Society of American Archivists Records, 1935-2018

Contents List
 + Records, 1935-2018

Administrative/Restriction Information

Physical Characteristics and Technical Requirements

The records in the Web Archives Series were collected using the Archive-It Web Archiving tool.

Access Restrictions

Electronic records must be accessed in the Archives reading room, and researchers must use access copies. See an archivist for more information.

Other access restrictions are described in the contents list. Unless noted otherwise, there are no access restrictions on the materials, and the collection is open to all members of the public in accordance with state law.

Use Restrictions

The researcher assumes full responsibility for conforming with the laws of libel, privacy, and copyright which may be involved in the use of this collection (Wisconsin Statutes 19.21-19.39). SAA retains its copyright in this collection.

Custodial History

Provision for long-term preservation of SAA's records was originally made by section 21 of its constitution (1936), which reads:

The minute books, correspondence, and other records of the Society and its committees shall be preserved by the officers and chairmen of the committees and shall be promptly turned over by them to the secretary when their terms expire. Records that have ceased to be of use in conducting the current affairs of the Society may, by direction of the council, be turned over to a depository selected by it for permanent preservation.

Until Council designated a depository in the 1960s, the records migrated with each new secretary, who was expected to maintain control over them. This arrangement was manageable when the records amounted to only a few feet, but it proved impractical as their bulk increased. Complicating the situation was the fact that officers and committee chairs were slow in turning over non-active records. When records were passed to the secretary, they often lacked any order. In his report at the annual meeting, Secretary Henry Browne remarked the "exciting arrival" of several boxes from his predecessor, archivist at the Ford Motor Company. The boxes "looked like a do-it-yourself kit for maintaining a Thunderbird," he joked. "They proved to be the archives of the Society."

Dolores Renze, Colorado State Archivist, was the first secretary to make preservation and processing of the records an ongoing priority. During her term, the archives grew substantially. However, like Browne before her, Renze complained that many past presidents and committee chairs declined to turn over their files, and those who did were "most dilatory in applying [to their own records] the principles of preservation and arrangement which they propound" as professional archivists.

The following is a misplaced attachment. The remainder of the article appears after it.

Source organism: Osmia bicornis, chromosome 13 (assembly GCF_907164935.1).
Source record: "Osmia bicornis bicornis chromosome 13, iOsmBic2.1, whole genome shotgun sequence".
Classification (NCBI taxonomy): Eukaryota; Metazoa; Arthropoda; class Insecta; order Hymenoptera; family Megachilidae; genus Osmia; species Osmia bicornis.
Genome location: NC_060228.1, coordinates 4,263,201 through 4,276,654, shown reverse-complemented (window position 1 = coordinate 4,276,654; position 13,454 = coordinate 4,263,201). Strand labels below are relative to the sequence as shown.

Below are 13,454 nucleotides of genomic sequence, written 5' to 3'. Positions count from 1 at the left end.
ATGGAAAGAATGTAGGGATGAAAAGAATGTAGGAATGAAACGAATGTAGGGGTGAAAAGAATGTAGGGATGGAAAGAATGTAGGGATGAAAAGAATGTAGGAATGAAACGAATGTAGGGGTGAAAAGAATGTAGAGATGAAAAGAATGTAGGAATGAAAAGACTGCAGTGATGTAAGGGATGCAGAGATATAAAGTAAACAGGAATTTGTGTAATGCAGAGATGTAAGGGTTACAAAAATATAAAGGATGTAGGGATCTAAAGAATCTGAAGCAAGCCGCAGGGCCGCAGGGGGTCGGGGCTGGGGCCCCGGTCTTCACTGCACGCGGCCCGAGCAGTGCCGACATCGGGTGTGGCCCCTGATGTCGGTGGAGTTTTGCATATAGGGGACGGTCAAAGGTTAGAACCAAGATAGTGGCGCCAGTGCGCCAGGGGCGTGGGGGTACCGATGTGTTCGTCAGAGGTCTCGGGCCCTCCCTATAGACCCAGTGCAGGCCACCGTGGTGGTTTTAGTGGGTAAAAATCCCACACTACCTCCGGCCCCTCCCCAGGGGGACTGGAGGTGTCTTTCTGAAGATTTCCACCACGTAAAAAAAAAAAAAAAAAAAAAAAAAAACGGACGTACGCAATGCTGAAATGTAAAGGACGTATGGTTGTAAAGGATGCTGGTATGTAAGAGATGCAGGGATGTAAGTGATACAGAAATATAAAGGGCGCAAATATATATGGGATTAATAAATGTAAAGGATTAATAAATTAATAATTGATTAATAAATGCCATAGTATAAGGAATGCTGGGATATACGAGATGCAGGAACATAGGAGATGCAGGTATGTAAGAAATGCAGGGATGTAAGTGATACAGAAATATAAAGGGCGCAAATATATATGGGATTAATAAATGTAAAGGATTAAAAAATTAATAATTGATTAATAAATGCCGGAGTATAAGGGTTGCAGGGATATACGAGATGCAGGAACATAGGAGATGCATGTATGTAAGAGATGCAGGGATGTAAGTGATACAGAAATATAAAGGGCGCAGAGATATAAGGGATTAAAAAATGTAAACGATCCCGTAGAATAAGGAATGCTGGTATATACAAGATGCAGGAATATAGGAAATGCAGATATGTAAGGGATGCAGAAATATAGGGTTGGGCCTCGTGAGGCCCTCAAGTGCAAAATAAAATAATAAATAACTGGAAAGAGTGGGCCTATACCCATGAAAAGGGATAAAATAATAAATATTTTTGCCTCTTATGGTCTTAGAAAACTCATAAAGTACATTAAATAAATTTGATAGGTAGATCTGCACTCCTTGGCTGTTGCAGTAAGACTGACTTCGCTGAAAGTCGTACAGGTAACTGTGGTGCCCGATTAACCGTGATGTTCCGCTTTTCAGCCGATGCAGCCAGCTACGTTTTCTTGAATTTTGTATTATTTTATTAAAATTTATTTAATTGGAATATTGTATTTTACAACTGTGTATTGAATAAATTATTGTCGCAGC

On October 2, 1963, Council resolved that "the archives of the Society be deposited in the official custody of an appointed archivist" and that they "be processed, housed, and serviced in conformance with sound archival principles." Upon completing her term as secretary, Renze was appointed as the first SAA archivist, and the Colorado State Archives designated as the official depository.

On December 30, 1969, Council determined that it was again desirable to place the records under the care of the secretary. Accordingly, President Kahn informed Renze that the records were to be placed in the custody of Gerald F. Ham and placed on deposit at the State Historical Society of Wisconsin (now Wisconsin Historical Society) in Madison. Almost two years later, Ham reported that the records had yet to be sent, and Council made arrangements to assist Renze in delivering the records.

During a January 1976 Council meeting, it was reported that the "greatest volume of the Society's archives" were on deposit at the State Historical Society of Wisconsin, although "there were additional segments of the records in the custody of several former SAA officers." Councilor J. Frank Cook chaired a committee to collect records of SAA's first forty years, but it yielded few results. During this time, Council began emphasizing the importance of designating a permanent depository, believing that such action would encourage officers and chairs to transfer inactive records.

On October 2, 1978, Council accepted the offer of the University of Wisconsin-Madison, Division of Archives, to serve as the permanent depository of SAA's archives and appointed Cook as SAA archivist. Cook and the UW-Madison staff provided access to and preserved the records until Cook's retirement in September 2000. At that time, Council donated its archives to the University of Wisconsin-Milwaukee (UWM) Libraries and named the head of its Archives Department as SAA archivist. The records arrived at Milwaukee in April 2001. Section 7 of the SAA Constitution currently provides for the placement and preservation of the SAA archives.

Acquisition Information

The Society of American Archivists made the initial donation of its records in April 2001 (accession 2001-003). Detailed information about subsequent accessions is available upon request.

Processing Information

Detailed information about processing is available upon request.